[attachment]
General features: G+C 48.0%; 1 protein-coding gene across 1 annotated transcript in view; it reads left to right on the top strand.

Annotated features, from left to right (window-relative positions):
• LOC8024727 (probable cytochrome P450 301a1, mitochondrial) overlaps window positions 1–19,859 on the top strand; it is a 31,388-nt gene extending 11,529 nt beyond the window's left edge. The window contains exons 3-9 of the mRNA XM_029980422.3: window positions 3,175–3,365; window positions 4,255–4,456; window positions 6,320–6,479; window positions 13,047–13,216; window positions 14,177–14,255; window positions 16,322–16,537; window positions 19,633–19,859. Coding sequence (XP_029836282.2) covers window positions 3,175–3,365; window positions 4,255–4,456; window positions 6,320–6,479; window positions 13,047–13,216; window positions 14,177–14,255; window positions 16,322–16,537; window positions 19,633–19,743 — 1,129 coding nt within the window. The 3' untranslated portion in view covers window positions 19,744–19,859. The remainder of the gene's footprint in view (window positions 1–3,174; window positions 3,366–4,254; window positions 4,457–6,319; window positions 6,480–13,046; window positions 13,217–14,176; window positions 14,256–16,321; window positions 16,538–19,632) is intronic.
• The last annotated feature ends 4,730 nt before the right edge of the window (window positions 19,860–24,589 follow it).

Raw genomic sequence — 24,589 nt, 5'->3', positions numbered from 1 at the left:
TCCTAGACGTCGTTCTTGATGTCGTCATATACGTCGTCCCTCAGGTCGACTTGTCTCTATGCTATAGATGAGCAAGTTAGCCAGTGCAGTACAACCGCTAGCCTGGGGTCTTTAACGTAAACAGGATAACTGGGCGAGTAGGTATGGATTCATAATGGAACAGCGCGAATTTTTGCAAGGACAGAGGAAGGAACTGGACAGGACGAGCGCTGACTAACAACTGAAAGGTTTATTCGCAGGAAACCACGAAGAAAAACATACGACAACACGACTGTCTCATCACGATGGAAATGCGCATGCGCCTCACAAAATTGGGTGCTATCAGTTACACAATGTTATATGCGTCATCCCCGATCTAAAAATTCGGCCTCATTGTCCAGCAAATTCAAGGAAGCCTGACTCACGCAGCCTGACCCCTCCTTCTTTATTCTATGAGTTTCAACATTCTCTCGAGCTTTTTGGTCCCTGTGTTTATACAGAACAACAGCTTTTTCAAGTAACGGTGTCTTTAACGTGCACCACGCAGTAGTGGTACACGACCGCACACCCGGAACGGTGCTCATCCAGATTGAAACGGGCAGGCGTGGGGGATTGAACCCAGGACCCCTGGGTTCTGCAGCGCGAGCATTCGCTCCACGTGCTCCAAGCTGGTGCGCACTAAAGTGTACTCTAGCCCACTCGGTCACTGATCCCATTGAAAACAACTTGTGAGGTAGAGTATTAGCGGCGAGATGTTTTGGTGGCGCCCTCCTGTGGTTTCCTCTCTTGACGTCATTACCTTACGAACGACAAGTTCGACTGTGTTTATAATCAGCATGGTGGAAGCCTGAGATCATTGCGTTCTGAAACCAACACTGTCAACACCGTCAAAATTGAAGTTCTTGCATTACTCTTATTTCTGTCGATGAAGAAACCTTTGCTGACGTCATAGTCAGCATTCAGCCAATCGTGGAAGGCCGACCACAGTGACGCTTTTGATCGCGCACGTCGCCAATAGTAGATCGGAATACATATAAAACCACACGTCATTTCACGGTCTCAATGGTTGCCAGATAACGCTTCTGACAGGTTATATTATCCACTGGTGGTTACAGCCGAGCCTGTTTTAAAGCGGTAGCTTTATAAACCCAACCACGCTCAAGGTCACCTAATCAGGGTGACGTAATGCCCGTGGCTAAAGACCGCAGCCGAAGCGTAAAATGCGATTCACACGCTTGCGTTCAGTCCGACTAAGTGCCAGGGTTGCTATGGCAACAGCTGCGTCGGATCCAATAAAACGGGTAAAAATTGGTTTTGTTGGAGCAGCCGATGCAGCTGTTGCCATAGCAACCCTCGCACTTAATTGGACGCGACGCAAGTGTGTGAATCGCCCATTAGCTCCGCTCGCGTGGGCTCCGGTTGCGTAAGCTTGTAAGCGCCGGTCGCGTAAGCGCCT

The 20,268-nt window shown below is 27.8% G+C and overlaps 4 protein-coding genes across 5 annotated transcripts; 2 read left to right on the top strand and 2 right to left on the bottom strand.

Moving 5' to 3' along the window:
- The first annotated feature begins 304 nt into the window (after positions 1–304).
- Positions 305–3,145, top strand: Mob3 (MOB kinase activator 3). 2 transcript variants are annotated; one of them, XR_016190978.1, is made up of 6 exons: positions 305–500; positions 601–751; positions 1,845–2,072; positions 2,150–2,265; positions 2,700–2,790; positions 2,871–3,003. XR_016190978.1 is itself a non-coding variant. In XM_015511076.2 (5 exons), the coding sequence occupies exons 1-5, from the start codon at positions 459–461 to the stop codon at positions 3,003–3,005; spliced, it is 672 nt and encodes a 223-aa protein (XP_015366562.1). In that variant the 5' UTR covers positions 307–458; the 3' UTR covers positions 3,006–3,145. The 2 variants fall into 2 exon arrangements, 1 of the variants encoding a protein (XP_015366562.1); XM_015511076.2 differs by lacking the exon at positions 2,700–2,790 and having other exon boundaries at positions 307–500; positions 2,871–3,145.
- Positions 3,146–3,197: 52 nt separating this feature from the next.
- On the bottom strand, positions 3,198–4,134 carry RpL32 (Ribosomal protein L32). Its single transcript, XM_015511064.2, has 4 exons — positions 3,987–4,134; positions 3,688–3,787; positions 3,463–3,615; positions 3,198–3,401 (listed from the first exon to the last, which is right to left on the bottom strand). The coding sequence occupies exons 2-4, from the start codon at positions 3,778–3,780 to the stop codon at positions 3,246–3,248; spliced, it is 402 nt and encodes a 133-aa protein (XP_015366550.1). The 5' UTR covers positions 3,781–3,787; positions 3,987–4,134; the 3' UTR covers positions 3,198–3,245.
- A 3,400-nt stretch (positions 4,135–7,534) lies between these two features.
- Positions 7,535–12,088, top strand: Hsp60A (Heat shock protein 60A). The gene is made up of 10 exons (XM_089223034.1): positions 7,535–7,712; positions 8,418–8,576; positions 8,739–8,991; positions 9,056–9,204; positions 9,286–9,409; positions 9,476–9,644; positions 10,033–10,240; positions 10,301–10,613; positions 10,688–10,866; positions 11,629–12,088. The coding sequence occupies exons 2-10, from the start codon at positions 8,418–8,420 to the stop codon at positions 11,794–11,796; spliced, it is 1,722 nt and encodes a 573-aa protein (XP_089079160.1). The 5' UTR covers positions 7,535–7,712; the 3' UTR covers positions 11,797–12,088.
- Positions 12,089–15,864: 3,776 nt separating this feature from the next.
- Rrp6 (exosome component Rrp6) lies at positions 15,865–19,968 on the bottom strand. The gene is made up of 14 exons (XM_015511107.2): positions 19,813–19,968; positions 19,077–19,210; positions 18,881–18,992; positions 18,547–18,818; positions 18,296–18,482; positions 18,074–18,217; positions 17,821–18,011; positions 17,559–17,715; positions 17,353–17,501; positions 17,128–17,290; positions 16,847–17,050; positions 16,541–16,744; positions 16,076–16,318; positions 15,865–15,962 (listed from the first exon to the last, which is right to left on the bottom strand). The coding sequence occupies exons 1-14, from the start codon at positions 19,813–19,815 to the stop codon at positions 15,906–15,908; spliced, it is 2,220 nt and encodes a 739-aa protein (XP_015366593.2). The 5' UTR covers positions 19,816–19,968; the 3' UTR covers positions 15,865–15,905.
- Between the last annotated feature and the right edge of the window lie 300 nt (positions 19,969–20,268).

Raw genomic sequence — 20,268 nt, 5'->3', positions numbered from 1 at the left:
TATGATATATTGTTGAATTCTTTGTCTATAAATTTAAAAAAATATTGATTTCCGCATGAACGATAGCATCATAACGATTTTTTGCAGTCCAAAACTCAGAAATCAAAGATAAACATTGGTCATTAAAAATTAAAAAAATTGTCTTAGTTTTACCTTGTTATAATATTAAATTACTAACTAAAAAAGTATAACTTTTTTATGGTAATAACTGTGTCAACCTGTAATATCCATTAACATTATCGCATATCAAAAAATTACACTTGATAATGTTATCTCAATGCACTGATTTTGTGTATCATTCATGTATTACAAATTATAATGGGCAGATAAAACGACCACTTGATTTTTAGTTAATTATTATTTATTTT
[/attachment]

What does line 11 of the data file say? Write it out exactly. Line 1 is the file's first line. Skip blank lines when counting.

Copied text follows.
- Positions 3,146–3,197: 52 nt separating this feature from the next.